Topps Takeover, Pt. 5: What I Would Do With Packs And Blasters

Yet another post about how I’m going to run Topps into the ground after I purchase the company.

By the way, I feel like I should mention that these posts are largely the compilation of notes I’ve made over the past two years… Every time I would think of something along the lines of “If I were in charge…”, I made sure I wrote it down.

…Just in case you were picturing me spending the entire week brainstorming about this until I was a delirious, unshaven, unhygienic mess, hunched over a laptop, giggling maniacally and surrounded by empty Mountain Dew bottles.

Of course, there are days when that’s not terribly far from the truth.

Today I want to get into the packaging of my Topps cards, because that is the kind of thoughts I sometimes fill my idle moments with.

It would be extremely cool to bring wax packs back, but I’ve all but ruled it out under the most essential groundrule and prime directive of “keep things somewhat realistic”.

First you have to keep in mind why the wax packs went away in the first place.  Upper Deck started it all in 1989 by touting their tamper-proof packs, and it quickly became an industry standard.  If a new set came out with wax wrappers, I can just picture the guys in the card aisle at Target with a little portable “wax pack resealer” device.

The only way I could see wax packs working from a tamper-proof standpoint is if they came only in blasters or blister packs… otherwise, it’s just a nightmare awaiting all involved.

There’s another reason why wax packs are most likely unrealistic… I would doubt that the machinery to make wax packs still exists.  When was the last time you saw a honest-to-God wax wrapper on a pack of anything?  They don’t even do that for OneDirection cards.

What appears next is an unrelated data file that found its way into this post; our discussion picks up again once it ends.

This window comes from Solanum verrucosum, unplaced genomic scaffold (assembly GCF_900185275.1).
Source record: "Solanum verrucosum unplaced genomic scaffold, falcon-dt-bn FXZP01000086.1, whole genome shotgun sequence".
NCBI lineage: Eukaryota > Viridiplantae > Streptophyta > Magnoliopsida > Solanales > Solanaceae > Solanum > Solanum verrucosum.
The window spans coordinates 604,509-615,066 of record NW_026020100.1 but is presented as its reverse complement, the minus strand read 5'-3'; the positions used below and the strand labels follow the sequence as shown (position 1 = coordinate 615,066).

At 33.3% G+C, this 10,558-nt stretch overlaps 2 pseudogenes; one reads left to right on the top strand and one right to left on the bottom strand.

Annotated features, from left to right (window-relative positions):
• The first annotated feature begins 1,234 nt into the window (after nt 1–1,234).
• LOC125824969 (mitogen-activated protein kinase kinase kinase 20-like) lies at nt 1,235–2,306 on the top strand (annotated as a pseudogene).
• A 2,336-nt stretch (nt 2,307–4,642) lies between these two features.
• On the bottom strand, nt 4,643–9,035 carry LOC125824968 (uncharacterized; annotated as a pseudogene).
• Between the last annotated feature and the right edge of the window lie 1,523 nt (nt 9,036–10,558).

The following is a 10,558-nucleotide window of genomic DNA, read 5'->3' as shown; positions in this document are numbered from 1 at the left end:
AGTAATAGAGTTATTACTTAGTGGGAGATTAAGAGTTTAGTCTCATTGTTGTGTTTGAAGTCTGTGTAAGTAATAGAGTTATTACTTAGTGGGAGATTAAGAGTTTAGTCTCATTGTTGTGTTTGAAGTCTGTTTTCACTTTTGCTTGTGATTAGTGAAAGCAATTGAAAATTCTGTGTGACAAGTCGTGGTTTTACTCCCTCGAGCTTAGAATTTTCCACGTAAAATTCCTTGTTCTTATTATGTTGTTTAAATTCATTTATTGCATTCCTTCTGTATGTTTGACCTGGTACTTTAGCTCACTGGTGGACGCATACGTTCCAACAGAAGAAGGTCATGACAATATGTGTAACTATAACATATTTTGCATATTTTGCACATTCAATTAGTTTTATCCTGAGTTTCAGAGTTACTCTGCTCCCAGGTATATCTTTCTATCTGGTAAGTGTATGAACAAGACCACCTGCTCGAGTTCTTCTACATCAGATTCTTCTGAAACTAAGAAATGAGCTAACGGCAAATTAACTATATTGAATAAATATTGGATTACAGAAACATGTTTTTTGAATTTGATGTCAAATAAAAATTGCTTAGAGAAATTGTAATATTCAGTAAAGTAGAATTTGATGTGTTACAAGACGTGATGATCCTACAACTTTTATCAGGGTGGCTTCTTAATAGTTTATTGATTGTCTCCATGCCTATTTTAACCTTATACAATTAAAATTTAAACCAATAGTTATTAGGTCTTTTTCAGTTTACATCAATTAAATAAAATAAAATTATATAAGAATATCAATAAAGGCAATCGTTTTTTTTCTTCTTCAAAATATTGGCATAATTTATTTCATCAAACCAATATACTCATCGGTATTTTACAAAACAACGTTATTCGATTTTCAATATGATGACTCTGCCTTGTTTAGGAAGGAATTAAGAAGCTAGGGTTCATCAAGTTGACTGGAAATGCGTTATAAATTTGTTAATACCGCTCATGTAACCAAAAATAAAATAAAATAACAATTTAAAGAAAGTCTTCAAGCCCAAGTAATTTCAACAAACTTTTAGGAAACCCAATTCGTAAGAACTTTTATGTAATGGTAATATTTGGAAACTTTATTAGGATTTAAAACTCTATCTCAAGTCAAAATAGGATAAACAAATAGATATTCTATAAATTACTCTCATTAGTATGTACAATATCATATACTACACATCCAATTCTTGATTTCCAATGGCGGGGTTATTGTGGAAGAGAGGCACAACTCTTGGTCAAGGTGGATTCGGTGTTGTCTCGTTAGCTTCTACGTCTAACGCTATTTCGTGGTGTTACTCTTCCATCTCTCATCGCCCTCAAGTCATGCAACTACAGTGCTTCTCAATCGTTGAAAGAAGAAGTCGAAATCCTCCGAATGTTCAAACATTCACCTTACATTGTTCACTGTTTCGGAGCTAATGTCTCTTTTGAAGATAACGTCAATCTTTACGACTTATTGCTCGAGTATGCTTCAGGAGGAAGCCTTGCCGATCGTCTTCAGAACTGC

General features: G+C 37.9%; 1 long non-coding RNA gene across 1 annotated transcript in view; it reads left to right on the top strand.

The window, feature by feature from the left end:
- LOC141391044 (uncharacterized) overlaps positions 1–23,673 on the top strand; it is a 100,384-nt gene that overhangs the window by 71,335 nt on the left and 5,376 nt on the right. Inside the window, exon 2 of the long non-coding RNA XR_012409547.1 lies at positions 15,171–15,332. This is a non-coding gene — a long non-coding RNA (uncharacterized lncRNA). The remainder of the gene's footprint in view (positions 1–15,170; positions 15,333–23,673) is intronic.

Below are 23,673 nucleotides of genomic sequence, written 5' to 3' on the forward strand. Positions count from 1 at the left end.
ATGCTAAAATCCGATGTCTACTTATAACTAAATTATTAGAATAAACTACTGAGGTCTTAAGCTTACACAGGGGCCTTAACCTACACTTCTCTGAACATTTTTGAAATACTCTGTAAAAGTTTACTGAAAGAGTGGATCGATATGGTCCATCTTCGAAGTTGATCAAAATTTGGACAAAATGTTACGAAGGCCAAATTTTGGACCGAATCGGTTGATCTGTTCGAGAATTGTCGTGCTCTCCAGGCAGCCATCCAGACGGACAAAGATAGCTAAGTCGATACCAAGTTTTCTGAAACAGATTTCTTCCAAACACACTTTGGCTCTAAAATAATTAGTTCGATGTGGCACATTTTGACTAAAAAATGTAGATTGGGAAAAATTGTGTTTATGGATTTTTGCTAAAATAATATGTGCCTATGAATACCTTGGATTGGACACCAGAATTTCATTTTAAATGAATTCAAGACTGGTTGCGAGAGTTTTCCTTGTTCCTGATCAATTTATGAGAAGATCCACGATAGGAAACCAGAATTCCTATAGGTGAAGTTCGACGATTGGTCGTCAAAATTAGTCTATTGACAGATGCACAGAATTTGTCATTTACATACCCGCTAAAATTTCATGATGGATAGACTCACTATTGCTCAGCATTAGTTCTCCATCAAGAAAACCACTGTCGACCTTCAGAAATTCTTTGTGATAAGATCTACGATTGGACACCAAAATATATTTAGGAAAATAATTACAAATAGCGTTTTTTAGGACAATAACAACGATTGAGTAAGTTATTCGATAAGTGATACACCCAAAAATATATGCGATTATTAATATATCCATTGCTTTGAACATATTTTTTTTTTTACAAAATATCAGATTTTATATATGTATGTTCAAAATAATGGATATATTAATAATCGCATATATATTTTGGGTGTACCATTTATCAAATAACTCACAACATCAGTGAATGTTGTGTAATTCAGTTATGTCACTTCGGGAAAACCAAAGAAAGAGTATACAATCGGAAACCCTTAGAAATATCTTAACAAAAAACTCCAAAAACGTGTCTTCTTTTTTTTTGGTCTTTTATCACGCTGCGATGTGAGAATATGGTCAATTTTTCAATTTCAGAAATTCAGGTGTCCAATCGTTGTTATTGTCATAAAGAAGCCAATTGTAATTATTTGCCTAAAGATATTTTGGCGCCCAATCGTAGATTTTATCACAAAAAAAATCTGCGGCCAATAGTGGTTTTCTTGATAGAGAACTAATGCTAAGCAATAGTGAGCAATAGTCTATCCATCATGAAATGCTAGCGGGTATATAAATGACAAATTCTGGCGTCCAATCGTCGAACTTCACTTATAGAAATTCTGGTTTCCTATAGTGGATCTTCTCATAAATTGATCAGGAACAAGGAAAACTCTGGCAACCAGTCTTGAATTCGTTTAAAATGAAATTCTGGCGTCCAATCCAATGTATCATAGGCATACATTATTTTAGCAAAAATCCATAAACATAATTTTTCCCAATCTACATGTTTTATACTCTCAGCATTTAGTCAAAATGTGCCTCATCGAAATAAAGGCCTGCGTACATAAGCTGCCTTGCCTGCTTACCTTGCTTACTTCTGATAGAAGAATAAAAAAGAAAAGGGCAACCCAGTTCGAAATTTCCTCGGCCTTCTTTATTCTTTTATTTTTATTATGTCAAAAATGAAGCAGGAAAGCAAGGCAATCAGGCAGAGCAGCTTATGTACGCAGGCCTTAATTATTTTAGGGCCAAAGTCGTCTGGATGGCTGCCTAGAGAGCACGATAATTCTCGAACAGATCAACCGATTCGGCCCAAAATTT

One thing I would definitely bring back is the rack pack that gives one a glimpse of the front of at least one of the cards.  Several years ago Topps did that with Attax, and it was fun to go through the rack packs, trying to pick the ones which had a player I wanted the most.  I think I almost enjoyed the rack pack buying process more than the actual cards themselves.  I don’t really see putting a clear window on a plastic rack pack wrapper as being a huge deal, but there’s likely a reason I’m not seeing.

Moving right along…

I’m so sick and tired of minis that I want to overcompensate for them and get oversized cards back to the retail marketplace.  Figuring out how to get an oversized card into a pack or even a blaster was a bit problematic until I had a mini epiphany:  Why does it have to go inside the blaster?

Yep, I want to go “vintage Bazooka”… Possibly something similar to this custom I made over a year ago:

2012-13 Hot Stove #16 - Lance Berkman

…Although admittedly this isn’t the greatest example because the 1960-62 Bazooka set on which this is based is a smaller-than-standard set.

Every blaster or box of cards will have a blank-backed oversized card printed on the back or bottom.  I just measured a Heritage blaster, it looks like  you could get a 3.5″ x 5″ card on one side… If you tweak the dimensions, you could probably get two or three on the bottom of a Heritage hobby box.  I think this is worth pursuing.  Let’s bring “hand cut” back into the hobby lexicon!

We’re coming down the homestretch with this stuff… This is the last post I have planned for a particular theme;  I’m going to finish this off (for now) with a post tomorrow about all the miscellaneous things I forgot to mention already.

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7 thoughts on “Topps Takeover, Pt. 5: What I Would Do With Packs And Blasters

  1. Box bottom cards, in general, oughtta come back. Why waste any surface space that could be used to bring another baseball card into this world?

    And, hey, don’t knock the Mt. Dew. It’s been fueling my Card Nights for several weeks now, and I’m happy with its performance. Let’s just hope I have a strong heart…

  2. Pingback: Topps Takeover: The Designs I’m Using For Next Year’s Archives | The Shlabotnik Report

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